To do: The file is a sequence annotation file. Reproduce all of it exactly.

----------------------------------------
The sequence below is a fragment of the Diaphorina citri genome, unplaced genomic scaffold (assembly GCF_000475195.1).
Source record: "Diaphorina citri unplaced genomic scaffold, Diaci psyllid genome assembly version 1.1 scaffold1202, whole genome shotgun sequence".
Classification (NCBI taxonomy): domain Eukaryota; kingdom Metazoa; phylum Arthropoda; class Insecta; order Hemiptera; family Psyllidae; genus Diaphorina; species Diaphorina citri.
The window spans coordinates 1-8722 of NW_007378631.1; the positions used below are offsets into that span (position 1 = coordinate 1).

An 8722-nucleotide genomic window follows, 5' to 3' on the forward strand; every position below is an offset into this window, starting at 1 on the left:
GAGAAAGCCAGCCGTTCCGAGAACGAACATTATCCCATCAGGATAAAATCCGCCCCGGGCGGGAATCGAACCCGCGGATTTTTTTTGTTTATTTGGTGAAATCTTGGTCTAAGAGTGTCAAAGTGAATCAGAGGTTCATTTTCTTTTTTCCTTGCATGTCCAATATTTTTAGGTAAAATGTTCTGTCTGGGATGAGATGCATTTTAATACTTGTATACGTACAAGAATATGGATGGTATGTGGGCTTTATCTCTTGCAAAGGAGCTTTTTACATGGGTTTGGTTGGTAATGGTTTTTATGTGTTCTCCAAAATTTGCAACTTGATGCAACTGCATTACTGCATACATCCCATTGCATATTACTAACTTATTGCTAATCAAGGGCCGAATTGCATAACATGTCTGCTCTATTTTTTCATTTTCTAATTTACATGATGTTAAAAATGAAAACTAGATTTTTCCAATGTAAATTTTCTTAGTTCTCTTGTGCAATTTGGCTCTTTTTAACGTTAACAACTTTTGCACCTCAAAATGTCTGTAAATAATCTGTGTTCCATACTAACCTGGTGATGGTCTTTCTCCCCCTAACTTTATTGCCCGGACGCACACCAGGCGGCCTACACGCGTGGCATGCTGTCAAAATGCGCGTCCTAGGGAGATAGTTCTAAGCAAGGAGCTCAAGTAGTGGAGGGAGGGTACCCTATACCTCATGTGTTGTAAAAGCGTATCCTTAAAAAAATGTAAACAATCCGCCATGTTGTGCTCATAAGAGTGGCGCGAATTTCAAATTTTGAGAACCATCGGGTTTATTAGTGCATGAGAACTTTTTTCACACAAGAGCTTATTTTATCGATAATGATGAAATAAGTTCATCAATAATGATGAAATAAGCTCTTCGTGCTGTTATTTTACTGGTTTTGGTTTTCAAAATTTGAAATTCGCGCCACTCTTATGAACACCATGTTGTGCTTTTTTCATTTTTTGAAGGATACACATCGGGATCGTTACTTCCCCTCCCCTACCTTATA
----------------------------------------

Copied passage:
The sequence below is a fragment of the Diaphorina citri genome, unplaced genomic scaffold (assembly GCF_000475195.1).
Source record: "Diaphorina citri unplaced genomic scaffold, Diaci psyllid genome assembly version 1.1 scaffold1202, whole genome shotgun sequence".
Classification (NCBI taxonomy): domain Eukaryota; kingdom Metazoa; phylum Arthropoda; class Insecta; order Hemiptera; family Psyllidae; genus Diaphorina; species Diaphorina citri.
The window spans coordinates 1-8722 of NW_007378631.1; the positions used below are offsets into that span (position 1 = coordinate 1).

An 8722-nucleotide genomic window follows, 5' to 3' on the forward strand; every position below is an offset into this window, starting at 1 on the left:
GAGAAAGCCAGCCGTTCCGAGAACGAACATTATCCCATCAGGATAAAATCCGCCCCGGGCGGGAATCGAACCCGCGGATTTTTTTTGTTTATTTGGTGAAATCTTGGTCTAAGAGTGTCAAAGTGAATCAGAGGTTCATTTTCTTTTTTCCTTGCATGTCCAATATTTTTAGGTAAAATGTTCTGTCTGGGATGAGATGCATTTTAATACTTGTATACGTACAAGAATATGGATGGTATGTGGGCTTTATCTCTTGCAAAGGAGCTTTTTACATGGGTTTGGTTGGTAATGGTTTTTATGTGTTCTCCAAAATTTGCAACTTGATGCAACTGCATTACTGCATACATCCCATTGCATATTACTAACTTATTGCTAATCAAGGGCCGAATTGCATAACATGTCTGCTCTATTTTTTCATTTTCTAATTTACATGATGTTAAAAATGAAAACTAGATTTTTCCAATGTAAATTTTCTTAGTTCTCTTGTGCAATTTGGCTCTTTTTAACGTTAACAACTTTTGCACCTCAAAATGTCTGTAAATAATCTGTGTTCCATACTAACCTGGTGATGGTCTTTCTCCCCCTAACTTTATTGCCCGGACGCACACCAGGCGGCCTACACGCGTGGCATGCTGTCAAAATGCGCGTCCTAGGGAGATAGTTCTAAGCAAGGAGCTCAAGTAGTGGAGGGAGGGTACCCTATACCTCATGTGTTGTAAAAGCGTATCCTTAAAAAAATGTAAACAATCCGCCATGTTGTGCTCATAAGAGTGGCGCGAATTTCAAATTTTGAGAACCATCGGGTTTATTAGTGCATGAGAACTTTTTTCACACAAGAGCTTATTTTATCGATAATGATGAAATAAGTTCATCAATAATGATGAAATAAGCTCTTCGTGCTGTTATTTTACTGGTTTTGGTTTTCAAAATTTGAAATTCGCGCCACTCTTATGAACACCATGTTGTGCTTTTTTCATTTTTTGAAGGATACACATCGGGATCGTTACTTCCCCTCCCCTACCTTATA